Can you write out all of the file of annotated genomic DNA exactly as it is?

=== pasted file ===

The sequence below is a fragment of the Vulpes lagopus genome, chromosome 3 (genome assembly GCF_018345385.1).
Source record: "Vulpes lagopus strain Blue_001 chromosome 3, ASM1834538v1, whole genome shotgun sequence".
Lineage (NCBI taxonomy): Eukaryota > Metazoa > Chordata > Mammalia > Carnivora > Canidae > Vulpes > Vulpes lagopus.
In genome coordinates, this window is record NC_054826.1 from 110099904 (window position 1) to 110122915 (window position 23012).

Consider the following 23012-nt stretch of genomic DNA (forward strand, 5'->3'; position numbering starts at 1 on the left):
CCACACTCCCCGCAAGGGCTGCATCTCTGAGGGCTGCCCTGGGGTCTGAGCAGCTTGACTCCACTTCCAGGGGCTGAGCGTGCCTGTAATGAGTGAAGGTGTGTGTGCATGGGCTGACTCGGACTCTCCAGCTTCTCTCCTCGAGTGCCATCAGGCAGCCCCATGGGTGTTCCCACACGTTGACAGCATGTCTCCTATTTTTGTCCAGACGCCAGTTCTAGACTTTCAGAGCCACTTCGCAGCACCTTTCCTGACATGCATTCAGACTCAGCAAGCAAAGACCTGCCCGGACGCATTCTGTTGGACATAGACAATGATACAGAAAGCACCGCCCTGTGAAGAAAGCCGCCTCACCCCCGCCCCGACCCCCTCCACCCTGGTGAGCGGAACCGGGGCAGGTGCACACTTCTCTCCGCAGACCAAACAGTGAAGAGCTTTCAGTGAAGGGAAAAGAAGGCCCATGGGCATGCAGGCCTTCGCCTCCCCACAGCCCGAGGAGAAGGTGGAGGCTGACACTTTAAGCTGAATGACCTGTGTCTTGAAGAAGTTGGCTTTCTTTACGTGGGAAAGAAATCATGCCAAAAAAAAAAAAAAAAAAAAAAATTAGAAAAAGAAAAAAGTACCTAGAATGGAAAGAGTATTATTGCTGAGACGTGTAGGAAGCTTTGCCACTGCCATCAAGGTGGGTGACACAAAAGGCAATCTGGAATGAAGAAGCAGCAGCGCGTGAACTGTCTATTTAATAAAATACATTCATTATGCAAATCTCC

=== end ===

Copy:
The sequence below is a fragment of the Vulpes lagopus genome, chromosome 3 (genome assembly GCF_018345385.1).
Source record: "Vulpes lagopus strain Blue_001 chromosome 3, ASM1834538v1, whole genome shotgun sequence".
Lineage (NCBI taxonomy): Eukaryota > Metazoa > Chordata > Mammalia > Carnivora > Canidae > Vulpes > Vulpes lagopus.
In genome coordinates, this window is record NC_054826.1 from 110099904 (window position 1) to 110122915 (window position 23012).

Consider the following 23012-nt stretch of genomic DNA (forward strand, 5'->3'; position numbering starts at 1 on the left):
CCACACTCCCCGCAAGGGCTGCATCTCTGAGGGCTGCCCTGGGGTCTGAGCAGCTTGACTCCACTTCCAGGGGCTGAGCGTGCCTGTAATGAGTGAAGGTGTGTGTGCATGGGCTGACTCGGACTCTCCAGCTTCTCTCCTCGAGTGCCATCAGGCAGCCCCATGGGTGTTCCCACACGTTGACAGCATGTCTCCTATTTTTGTCCAGACGCCAGTTCTAGACTTTCAGAGCCACTTCGCAGCACCTTTCCTGACATGCATTCAGACTCAGCAAGCAAAGACCTGCCCGGACGCATTCTGTTGGACATAGACAATGATACAGAAAGCACCGCCCTGTGAAGAAAGCCGCCTCACCCCCGCCCCGACCCCCTCCACCCTGGTGAGCGGAACCGGGGCAGGTGCACACTTCTCTCCGCAGACCAAACAGTGAAGAGCTTTCAGTGAAGGGAAAAGAAGGCCCATGGGCATGCAGGCCTTCGCCTCCCCACAGCCCGAGGAGAAGGTGGAGGCTGACACTTTAAGCTGAATGACCTGTGTCTTGAAGAAGTTGGCTTTCTTTACGTGGGAAAGAAATCATGCCAAAAAAAAAAAAAAAAAAAAAAATTAGAAAAAGAAAAAAGTACCTAGAATGGAAAGAGTATTATTGCTGAGACGTGTAGGAAGCTTTGCCACTGCCATCAAGGTGGGTGACACAAAAGGCAATCTGGAATGAAGAAGCAGCAGCGCGTGAACTGTCTATTTAATAAAATACATTCATTATGCAAATCTCC